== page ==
Salaam wuallakum!

Ahh, some of you know how to answer that. Let’s practice. When I say “salaam wu-allakum,” you respond, “Wu allakum salaam.”

You’ve probably heard those phrases at events, in movies, with friends. You probably know salaam is the Arabic word for peace. When you add “U alla akum” it means you are wishing peace to the person you are greeting. The “alla” of the phrase is of course, the Arabic word for God. So it is God’s peace you are sharing.

What you may not know is the root of the word Islam is found in salaam – peace.

So why am I talking about Islam? I’m not a Muslim; I’m not an expert in world religions. But a few weeks ago, I heard member Ray Preston talk about his musical life journey from thinking all we need is love, to what we really need is RESPECT, Aretha-style. That resonated for me because of an experience I had many years ago. Last millennium in fact, if you can think back that far.

It was the mid-70s, and I was a Peace Corps Volunteer in Morocco, in North Africa. It’s a Muslim, Arabic-speaking country, and I was a teacher in a village north of Marrakech a few hours, and at the base of the Middle Atlas mountain range, called Souk Sebt. I was the first westerner to teach at this school. I taught English because the Moroccan government wanted youth to understand English because of its dominance in industry and tourism.

I was a new teacher, straight out of journalism school in Kansas. I come from a Catholic family with ten children, who went to Mass every day. Solid, firm values. No ambivalence about right and wrong. None. We knew who we were.

I had four classes of 50 students each. And among the 200 students, four or five were women. The classrooms were crowded. There was no glass on the windows and Saharan sand often blew through.

After a few months of teaching beginning English, it was time for an exam to see how the students were doing. In countries like Morocco, academic achievement is one of the few ways out of a life of extreme poverty. I told them a test was coming up. And when the day arrived the families of the students were praying, out loud, right outside the classroom window. The stakes are very high for these impoverished students.

And this was the first exam I had ever given to anyone. To examine the progress of 200 students, first I had to find 200 sheets of paper. Then I had to hand write each of the 200 tests. We had occasional electricity in my village, no running water and certainly no duplicating machines.

In teaching a foreign language we used a full immersion method. Even in beginning English I spoke no language other than English in the classroom. That’s how I was taught Arabic.

So, without much instruction, I passed out the tests to the first group of 50. Almost immediately the students started cheating. I hear, in Arabic, shouts of, “Mohammed, what’s the answer to number 3?” “Raschid, how are you answering number 5?”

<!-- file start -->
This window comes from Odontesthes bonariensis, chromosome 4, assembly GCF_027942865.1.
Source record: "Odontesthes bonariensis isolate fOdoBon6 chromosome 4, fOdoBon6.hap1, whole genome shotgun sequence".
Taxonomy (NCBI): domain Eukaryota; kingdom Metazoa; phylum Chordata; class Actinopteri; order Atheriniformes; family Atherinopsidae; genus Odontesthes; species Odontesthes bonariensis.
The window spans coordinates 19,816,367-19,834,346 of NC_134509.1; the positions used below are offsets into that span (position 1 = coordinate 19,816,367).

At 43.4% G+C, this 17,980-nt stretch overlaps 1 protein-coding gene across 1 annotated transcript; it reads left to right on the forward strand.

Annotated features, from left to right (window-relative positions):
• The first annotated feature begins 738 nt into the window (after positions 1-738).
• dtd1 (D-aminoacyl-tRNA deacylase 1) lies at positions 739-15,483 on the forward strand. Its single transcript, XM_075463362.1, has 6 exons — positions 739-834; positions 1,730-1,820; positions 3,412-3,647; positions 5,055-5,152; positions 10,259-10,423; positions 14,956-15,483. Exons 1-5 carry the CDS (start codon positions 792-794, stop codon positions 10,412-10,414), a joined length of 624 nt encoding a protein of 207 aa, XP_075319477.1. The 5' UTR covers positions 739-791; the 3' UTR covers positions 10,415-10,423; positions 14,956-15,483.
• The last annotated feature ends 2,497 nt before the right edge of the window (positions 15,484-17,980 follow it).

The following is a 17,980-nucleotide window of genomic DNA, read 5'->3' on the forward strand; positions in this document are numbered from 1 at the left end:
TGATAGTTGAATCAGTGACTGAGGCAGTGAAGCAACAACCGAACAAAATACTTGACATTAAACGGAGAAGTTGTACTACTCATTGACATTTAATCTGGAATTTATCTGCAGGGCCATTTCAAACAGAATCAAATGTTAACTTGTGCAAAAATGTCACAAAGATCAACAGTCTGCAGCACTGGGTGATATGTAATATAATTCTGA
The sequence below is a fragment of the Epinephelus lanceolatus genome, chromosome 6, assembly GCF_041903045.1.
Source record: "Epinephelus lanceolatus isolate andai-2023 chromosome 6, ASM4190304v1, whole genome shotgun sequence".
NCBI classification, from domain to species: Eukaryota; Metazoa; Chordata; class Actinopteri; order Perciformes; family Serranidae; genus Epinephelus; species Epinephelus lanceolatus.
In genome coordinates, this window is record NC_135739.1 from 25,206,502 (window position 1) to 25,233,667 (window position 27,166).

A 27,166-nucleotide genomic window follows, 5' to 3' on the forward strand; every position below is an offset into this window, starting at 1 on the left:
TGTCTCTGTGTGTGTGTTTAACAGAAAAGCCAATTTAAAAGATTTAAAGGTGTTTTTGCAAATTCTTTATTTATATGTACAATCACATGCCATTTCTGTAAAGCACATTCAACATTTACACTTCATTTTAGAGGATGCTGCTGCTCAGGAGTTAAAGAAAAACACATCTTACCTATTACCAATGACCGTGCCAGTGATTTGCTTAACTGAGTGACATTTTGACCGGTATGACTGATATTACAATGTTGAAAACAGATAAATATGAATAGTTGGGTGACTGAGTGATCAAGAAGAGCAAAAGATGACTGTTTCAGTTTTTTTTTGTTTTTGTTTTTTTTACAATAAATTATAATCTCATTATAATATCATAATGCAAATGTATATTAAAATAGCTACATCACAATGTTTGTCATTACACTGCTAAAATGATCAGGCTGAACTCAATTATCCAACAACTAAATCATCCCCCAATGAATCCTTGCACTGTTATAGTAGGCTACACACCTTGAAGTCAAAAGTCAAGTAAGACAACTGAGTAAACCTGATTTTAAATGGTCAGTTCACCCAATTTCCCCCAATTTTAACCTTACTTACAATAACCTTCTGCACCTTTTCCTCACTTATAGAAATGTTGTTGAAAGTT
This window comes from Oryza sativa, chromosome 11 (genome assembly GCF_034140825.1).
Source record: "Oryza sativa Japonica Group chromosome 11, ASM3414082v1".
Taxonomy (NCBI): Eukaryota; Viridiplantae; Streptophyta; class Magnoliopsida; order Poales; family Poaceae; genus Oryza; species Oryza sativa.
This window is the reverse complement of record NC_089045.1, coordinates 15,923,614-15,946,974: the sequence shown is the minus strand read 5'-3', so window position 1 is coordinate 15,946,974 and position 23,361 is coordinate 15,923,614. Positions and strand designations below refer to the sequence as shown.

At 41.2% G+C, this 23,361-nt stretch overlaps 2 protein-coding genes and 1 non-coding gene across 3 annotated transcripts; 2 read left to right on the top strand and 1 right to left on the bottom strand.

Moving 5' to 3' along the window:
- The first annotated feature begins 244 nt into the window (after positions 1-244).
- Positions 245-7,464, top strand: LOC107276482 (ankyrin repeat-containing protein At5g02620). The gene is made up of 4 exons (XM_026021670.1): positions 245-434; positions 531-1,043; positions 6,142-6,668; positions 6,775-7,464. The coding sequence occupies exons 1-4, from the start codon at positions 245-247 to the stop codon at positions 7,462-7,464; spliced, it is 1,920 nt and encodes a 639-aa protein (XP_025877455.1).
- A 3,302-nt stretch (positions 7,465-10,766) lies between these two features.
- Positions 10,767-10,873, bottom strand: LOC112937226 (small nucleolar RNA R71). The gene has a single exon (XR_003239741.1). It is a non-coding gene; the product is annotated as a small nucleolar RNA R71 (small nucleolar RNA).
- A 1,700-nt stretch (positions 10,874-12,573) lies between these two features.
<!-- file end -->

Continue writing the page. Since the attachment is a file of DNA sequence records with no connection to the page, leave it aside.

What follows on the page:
I’m appalled. They are cheating, openly, right in front of me. Without any hesitation. It was a disaster.

When class was over, I went to the headmaster. “Mudir,” I said. “The students were cheating. Can you help me figure out how to manage the classroom?” I was a very new Arabic-speaker, and that’s what I hoped that I said to him. He responded he would.

Immediately he blew a whistle, which meant everybody had to leave every classroom and come to the sandy yard that the build circled. Then, in front of the entire school, he asked me which students were cheating. I felt dread. I told him it was Mohammed and Raschid.

He reached into his pocket, pulled out a length of rubber cut from the tire of a car, and began beating them. I was horrified. Never had I considered this as an outcome of my seeking help.

A few days later I was able to get to the next village that had Peace Corps Volunteers. One of them had been one of my Arabic teachers. And he had gone to college in the US and spoke perfect English. He and his wife, a Peace Corps Volunteer, were good friends and I knew I could ask him anything.

‘Mohammed,” I asked him. “What did I miss here?”

He said, “What you failed to do is understand our values. In the Koran the value of helping your friend is far more important than what you are calling cheating.”

That was a moment of great clarity for me. I had not prescribed the behavior I thought appropriate for during an exam. And if I had spoken it in English, would they have understood? In the moment when presented with the test paper, absent my direction, their instincts were to help each other. I had not told them they couldn’t. And, we didn’t know each other very well yet.

I realized that what I considered my values should not supersede theirs; that there were many paths to one goal, and to an ethical life. And that defining their behavior from my lived experience did an injustice to theirs.

It took me some time, but I figured out a solution. The next time I had an exam, I wrote out 200 tests, passed them out, and asked them to help each other figure out the answers. And then we graded them together and talked about what we learned. The next day, however, I brought another 200 handwritten copies of the test, with four separate versions. I told the students there were different versions, and that I didn’t want them to help each other because I wanted them to help me know if I was a good teacher. which they did.

I’m telling you this story because what I learned from that experience is indeed that only by understanding and respecting the values of others can we build common cause and reach joint goals.

As adults in the world, it is our responsibility to build bridges across chasms. And as members of this movement, that is a compelling responsibility.


NOTE: The ideas and opinions in this post do not necessarily express the thoughts or opinions of the Ethical Society of St. Louis or its leadership.